Keith Road home damaged in blaze

by WES MAYER

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Coweta County Fire Department was called to a fire at a home on Keith Road Thursday night when severe thunderstorms with heavy lightning moved through Coweta County.

The storm system that swept through Georgia late Thursday left behind a fair amount of damage in Coweta County and most likely caused a house fire.

The storms in Coweta were part of the system that spawned two confirmed EF-1 tornadoes that touched down in Cherokee and Cobb counties. A survey team with the National Weather Service was assessing several metro Atlanta counties Friday.

According to Jay Jones, director of Coweta County Emergency Management, 11 trees fell on roads and highways around Coweta. Downed power lines were reported on 27 Arnco 1st St., and two lightning strikes were reported on 4 East Front St. and 6 Lakeview Drive. 

There was also a fire reported at a Newnan Utilities substation, a tree fell on a house on 24 Johnson Ave., and a house did catch fire during the middle of the storm at 288 Keith Road, Jones said.

Fortunately, no personal injuries were reported from the damage, authorities said.

According to Coweta County Fire Department Deputy Chief Todd Moore, units arrived at the two-story log house on Keith Road to discover a working fire. The fire originated in a front bedroom of the home and spread to the front porch due to the storm’s 25 mph cross winds. The cause of the fire is most likely weather-related.

The house was situated approximately 800 to 1,000 feet away from the road, Moore said. However, the firefighters were still able to create a water supply line from the road to the house. Operating in severe weather, firefighters launched an aggressive interior attack on the fire and successfully brought it under control, Moore said. The house received moderate damage, and the homeowner was present but was not harmed in the fire.

“Our guys really performed well under some rough conditions and were able to mitigate the fire quickly, which resulted in a lot of personal possessions of the homeowner being saved,” Moore said.

One firefighter sustained a minor ankle injury but is expected to make a full recovery.

According to Associated Press, a survey team with the National Weather Service confirmed two tornadoes touched down in Cherokee and Cobb counties as part of a system of severe thunderstorms that moved across the northern part of the state, leaving thousands without power and a mess of downed trees and power lines.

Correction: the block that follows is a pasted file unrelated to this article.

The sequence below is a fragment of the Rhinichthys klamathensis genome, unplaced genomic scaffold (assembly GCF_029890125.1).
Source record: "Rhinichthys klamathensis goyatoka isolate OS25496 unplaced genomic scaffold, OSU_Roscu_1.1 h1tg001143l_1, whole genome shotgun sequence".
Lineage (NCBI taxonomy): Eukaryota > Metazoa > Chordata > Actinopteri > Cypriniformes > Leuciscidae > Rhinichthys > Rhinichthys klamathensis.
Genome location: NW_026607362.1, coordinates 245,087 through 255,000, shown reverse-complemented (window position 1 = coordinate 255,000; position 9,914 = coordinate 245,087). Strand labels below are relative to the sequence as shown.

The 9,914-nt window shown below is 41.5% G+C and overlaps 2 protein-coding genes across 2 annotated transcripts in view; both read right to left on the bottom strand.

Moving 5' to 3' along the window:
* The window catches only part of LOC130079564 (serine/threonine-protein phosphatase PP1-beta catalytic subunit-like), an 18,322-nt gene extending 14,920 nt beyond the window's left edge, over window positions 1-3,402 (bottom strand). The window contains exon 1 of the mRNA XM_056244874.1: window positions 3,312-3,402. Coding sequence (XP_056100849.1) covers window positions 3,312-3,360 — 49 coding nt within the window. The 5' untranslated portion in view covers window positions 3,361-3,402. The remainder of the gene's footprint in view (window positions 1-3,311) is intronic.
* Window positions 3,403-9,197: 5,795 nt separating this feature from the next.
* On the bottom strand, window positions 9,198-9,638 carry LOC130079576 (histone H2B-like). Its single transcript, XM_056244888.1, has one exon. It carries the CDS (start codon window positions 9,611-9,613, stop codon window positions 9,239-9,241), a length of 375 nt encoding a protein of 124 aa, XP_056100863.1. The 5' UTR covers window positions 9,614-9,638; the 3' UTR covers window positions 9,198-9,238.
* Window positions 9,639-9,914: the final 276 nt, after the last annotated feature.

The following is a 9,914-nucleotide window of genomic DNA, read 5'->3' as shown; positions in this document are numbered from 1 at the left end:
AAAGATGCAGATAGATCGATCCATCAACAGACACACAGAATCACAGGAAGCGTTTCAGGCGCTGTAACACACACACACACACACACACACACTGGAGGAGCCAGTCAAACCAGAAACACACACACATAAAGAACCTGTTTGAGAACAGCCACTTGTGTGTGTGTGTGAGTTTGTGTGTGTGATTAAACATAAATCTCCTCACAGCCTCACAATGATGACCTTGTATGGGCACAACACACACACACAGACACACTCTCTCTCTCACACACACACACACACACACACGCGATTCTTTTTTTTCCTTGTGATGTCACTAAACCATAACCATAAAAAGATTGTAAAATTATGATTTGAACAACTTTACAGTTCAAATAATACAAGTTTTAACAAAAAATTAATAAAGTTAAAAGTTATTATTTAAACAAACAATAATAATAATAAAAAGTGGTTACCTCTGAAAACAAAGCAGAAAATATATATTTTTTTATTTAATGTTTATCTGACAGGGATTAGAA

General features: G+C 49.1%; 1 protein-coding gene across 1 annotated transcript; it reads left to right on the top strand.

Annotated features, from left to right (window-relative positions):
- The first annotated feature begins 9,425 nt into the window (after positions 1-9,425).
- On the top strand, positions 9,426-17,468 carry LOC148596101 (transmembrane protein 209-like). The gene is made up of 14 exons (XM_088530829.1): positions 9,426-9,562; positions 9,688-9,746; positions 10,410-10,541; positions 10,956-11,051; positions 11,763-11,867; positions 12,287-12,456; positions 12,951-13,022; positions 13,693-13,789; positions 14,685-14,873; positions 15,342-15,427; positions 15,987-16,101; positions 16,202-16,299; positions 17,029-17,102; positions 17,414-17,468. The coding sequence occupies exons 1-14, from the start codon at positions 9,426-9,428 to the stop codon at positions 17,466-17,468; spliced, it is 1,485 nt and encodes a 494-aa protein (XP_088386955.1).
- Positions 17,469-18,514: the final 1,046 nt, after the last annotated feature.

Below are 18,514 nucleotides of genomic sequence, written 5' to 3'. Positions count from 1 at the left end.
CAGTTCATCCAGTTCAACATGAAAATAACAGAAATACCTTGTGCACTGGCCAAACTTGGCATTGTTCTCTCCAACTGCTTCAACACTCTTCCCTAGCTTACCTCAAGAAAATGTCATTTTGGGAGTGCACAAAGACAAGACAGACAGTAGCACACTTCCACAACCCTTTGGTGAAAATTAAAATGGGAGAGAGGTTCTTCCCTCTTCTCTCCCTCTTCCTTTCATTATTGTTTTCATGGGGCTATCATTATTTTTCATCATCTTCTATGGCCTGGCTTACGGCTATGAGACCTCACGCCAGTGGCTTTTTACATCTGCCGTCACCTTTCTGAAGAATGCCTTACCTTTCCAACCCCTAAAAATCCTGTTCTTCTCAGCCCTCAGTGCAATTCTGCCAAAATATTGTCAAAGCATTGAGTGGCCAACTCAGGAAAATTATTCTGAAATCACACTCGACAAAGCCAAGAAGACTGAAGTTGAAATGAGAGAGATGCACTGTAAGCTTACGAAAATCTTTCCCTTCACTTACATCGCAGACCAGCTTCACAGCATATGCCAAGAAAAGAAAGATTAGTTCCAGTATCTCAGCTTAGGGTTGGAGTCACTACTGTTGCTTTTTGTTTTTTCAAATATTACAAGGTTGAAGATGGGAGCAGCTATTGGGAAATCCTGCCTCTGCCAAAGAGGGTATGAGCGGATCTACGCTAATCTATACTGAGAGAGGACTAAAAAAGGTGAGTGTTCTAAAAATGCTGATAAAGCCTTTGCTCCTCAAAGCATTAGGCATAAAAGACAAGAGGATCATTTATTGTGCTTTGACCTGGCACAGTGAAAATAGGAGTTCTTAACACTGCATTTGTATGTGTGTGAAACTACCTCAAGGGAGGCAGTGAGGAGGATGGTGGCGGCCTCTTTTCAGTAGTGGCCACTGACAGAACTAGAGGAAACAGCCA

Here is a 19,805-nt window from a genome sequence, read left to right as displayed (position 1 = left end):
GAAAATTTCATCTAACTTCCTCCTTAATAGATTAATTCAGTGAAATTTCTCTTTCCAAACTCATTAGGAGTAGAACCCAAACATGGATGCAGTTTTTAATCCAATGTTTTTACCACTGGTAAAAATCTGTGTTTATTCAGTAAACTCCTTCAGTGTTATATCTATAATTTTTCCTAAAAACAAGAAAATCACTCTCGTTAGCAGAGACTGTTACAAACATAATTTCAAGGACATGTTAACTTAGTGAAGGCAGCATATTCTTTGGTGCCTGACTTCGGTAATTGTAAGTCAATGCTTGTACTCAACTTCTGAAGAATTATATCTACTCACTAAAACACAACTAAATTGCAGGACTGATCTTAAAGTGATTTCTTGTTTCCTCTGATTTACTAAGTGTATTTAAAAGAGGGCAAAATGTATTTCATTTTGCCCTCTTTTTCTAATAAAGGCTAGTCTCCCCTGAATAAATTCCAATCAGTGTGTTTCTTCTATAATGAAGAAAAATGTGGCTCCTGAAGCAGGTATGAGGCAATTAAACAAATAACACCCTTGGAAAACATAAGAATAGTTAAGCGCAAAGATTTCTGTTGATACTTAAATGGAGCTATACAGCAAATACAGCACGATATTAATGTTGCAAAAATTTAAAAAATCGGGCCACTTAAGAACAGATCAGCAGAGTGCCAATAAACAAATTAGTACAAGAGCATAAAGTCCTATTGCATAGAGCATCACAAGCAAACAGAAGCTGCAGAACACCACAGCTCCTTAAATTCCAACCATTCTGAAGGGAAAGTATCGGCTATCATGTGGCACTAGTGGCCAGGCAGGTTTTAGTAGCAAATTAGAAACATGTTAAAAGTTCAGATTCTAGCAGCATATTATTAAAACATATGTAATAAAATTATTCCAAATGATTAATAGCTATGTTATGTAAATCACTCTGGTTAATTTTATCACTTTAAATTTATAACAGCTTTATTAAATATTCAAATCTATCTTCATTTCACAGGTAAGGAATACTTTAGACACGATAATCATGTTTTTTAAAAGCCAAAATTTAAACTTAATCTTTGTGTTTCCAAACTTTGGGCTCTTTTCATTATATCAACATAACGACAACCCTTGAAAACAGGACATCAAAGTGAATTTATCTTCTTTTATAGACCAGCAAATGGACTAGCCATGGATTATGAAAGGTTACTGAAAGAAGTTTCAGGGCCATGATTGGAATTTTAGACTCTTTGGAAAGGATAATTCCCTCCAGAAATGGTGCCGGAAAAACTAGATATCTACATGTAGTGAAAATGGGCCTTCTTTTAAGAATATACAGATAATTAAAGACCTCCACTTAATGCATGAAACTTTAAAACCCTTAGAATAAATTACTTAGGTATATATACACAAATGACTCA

Clean-up efforts and work to restore power continued Friday, a day after the severe weather passed through. Hundreds of trees were snapped or uprooted along the 8 1/2-mile path of Thursday evening’s tornado in Cherokee County, which was classified as an EF-1 with peak winds estimated at 105 miles per hour. Nine people were injured with no deaths reported.

A second EF-1 tornado initially touched down near the Cherokee-Cobb county line and moved through Cobb County with crews tracking damage into Fulton County. Peak winds were estimated at 110 miles per hour with no injuries or deaths reported.

According to Association Press, by Friday afternoon, about 44,000 Georgia Power customers were still without power, with most in metro Atlanta. Crews from south Georgia and Alabama were in the area to help, the utility said.

Kennesaw State University, northwest of Atlanta, said it was canceling all classes Friday due to power outages. Georgia Perimeter College also canceled Friday classes at its Dunwoody campus, and Oglethorpe University in DeKalb County was closed because of storm damage near campus.

In Sandy Springs, just north of Atlanta, roads were blocked by fallen limbs and debris. The Sandy Springs Municipal Court was closed Friday because of a power outage, and City Hall delayed opening until 10 a.m.

In the Cherokee County town of Canton, just northwest of Atlanta, National Weather Service forecasters say falling trees left two people with non-life threatening injuries, according to the Associated Press report. Authorities say they suspect that many of the fallen trees in metro Atlanta were toppled by powerful straight-line winds.




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